Wednesday, May 22, 2024

A Taste of India’s Trade Distortion

By Karah Fissel
International Trade Policy
USA Rice

The U.S. rice industry generates roughly $34 billion toward the U.S. economy, but exports account for more than 50% of the rice produced and processed here in the United States. Agricultural exports are critical to the U.S. economy, and the single largest threat to our rice exports is India—a country that has increased its domestic support for rice so drastically that it skyrocketed from the number four global rice exporter in 2010 to the world’s largest two years later. In fact, in 2023, Indian rice exports accounted for nearly 42% of global rice trade.

Over the past decade, subsidies for agricultural inputs—fertilizer, electricity, irrigation, and seeds—have accounted for a significant percentage of India’s value of production. They have sharply increased domestic support, with support prices for rice more than doubling in local currency terms since 2009. This is effectively a floor price on the domestic rice market, and the Indian government maintains these internal market prices by purchasing large quantities of rice at that artificially low price. The excess is either sold domestically—displacing import opportunities—or dumped on international markets. This combination of heavily subsidizing input costs and output prices drives the excess production of rice in India and results in increased exports, as the domestic market cannot possibly absorb all the excess.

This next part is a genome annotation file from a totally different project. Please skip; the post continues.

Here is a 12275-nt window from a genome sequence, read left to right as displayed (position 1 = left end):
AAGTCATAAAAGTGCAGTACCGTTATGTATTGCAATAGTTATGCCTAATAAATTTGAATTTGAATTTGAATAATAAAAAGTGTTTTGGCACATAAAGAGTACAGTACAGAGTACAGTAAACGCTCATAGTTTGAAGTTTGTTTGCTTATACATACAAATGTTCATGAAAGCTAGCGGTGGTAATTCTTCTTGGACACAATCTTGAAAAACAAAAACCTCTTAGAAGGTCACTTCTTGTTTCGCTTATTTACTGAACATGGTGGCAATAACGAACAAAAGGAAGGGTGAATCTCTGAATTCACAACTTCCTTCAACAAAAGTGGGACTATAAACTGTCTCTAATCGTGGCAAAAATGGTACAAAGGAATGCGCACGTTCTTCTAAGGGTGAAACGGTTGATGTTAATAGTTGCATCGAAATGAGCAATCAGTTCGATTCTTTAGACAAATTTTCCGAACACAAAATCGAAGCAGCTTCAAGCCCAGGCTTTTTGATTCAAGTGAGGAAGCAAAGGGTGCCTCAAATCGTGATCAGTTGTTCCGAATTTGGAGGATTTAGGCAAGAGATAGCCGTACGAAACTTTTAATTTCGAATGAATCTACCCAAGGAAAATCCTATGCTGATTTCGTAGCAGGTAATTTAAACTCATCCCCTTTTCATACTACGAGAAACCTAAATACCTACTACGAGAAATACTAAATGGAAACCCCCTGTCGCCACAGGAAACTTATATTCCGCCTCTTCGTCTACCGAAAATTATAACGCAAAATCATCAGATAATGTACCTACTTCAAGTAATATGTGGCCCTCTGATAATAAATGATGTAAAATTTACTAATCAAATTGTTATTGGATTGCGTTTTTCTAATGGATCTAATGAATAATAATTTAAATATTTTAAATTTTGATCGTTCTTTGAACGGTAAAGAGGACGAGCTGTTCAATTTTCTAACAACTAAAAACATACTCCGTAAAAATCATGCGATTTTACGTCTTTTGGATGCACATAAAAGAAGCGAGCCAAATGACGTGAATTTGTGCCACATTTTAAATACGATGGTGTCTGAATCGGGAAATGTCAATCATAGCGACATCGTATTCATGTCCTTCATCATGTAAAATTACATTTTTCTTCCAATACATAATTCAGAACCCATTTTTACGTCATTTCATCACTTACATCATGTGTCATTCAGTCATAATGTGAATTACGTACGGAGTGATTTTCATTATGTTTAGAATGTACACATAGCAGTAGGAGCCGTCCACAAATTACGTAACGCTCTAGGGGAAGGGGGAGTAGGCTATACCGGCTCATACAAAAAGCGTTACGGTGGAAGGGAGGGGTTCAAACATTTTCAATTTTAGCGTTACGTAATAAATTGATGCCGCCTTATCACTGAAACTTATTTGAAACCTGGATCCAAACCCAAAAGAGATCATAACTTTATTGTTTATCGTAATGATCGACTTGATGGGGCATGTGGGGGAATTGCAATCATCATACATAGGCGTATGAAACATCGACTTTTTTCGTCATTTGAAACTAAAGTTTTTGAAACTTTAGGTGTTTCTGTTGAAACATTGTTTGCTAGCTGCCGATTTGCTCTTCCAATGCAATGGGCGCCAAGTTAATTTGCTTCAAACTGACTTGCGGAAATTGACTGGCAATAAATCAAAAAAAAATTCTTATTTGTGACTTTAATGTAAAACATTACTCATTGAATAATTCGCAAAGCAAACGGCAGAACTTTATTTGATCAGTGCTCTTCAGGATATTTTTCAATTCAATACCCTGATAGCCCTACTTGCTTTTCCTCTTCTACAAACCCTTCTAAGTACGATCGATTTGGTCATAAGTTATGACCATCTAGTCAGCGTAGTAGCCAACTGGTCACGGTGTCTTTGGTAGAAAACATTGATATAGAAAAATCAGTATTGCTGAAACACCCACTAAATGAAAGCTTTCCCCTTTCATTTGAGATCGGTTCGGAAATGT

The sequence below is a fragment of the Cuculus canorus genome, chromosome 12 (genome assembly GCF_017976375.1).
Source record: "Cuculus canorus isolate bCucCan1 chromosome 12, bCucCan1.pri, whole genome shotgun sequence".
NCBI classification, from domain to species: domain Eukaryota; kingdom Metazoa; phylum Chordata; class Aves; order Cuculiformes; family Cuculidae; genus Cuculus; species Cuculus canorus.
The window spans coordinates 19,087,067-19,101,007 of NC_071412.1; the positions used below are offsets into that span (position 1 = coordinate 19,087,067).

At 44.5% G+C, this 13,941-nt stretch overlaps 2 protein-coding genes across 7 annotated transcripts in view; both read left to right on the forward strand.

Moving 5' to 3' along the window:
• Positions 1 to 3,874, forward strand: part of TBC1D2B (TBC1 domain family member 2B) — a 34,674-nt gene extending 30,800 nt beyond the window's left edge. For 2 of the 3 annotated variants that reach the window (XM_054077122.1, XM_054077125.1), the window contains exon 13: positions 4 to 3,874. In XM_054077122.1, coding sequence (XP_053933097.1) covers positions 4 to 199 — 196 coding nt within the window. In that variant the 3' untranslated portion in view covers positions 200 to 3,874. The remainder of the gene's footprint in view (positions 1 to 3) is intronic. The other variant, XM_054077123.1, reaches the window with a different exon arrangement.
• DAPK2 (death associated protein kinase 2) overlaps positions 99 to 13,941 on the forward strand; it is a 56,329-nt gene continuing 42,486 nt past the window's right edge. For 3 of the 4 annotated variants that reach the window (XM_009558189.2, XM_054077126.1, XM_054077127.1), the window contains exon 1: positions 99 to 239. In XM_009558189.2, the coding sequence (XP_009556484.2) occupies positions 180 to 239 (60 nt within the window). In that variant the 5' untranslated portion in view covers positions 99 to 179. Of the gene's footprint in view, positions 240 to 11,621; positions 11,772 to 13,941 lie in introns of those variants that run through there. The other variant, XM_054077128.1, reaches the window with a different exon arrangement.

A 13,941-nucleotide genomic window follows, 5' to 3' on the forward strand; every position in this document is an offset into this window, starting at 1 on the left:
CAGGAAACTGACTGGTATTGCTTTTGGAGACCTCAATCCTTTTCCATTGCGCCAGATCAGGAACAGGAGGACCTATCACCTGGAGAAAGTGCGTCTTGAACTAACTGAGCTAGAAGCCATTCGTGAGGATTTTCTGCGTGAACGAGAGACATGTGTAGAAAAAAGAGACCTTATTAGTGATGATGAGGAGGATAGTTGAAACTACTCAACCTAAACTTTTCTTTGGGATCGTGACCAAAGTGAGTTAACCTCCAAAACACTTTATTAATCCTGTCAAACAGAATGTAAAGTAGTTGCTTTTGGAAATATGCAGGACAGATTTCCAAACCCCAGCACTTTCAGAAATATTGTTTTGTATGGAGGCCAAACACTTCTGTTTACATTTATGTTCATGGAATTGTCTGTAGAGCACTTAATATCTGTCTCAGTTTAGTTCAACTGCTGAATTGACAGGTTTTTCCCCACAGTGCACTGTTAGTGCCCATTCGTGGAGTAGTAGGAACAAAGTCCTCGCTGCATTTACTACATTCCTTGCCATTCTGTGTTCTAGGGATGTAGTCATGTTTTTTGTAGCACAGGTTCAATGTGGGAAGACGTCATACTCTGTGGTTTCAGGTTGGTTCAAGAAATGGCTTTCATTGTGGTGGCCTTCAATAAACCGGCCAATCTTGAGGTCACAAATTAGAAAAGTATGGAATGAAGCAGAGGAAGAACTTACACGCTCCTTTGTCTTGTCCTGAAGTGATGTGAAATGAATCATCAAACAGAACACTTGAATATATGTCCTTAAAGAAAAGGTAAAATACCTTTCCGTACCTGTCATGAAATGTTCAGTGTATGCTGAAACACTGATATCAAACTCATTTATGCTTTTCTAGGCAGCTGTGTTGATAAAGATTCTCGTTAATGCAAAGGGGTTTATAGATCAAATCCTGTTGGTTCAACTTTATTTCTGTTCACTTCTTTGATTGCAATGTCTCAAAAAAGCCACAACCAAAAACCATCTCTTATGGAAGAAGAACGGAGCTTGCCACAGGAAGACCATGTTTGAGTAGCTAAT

India does not deny their manipulative practices. In their World Trade Organization (WTO) notifications, they fully admit their level of support is above their commitments. However, they justify this with a WTO clause that provides developing countries with an exception to exceed their committed levels of support in the name of food security.

It’s important to note that this clause is not meant to be used when exports affect the world market. For its part, the U.S. government has stepped up to challenge why India has sought these exceptions at the WTO.

The obvious questions remain: how can India claim their practices are in the name of domestic food security while their levels of support far exceed the actual value of production? And how can India claim that their practices do not affect trade when they are the largest global exporter? India should take steps to reform its programs, but unfortunately it continues to raise subsidy levels while seeking unlimited exemptions, going so far as to derail the entire agricultural negotiations at the WTO’s 13th Ministerial Conference in Abu Dhabi recently.

India took steps in 2022 and 2023 to stabilize their domestic prices. They implemented export bans for broken rice, as well as all non-basmati and non-parboiled rice. They then established a basmati export floor price, which led to immediate increases in world rice prices (the highest in nearly a decade), to the detriment of markets across Africa and Asia. Eventually, when the export bans and other restrictions are lifted, India will quickly shift to selling their excess rice on the market cheaply and further distort rice trade.

The U.S. government should be commended for its initial effort to push back against India’s egregious practices—at the WTO in Geneva as well as here at home. In March, U.S. House Ways and Means Committee Chairman Jason Smith (R-MO) requested that the U.S. International Trade Commission (USITC) update its 2015 report on the global competitiveness of the U.S. rice industry, a move that USA Rice wholeheartedly supports. The report accurately characterized the global rice market as being impacted by significant government intervention in both imports and exports. With this updated report, the Office of the Trade Representative (USTR) has yet another powerful piece of evidence to hold India accountable at the WTO.

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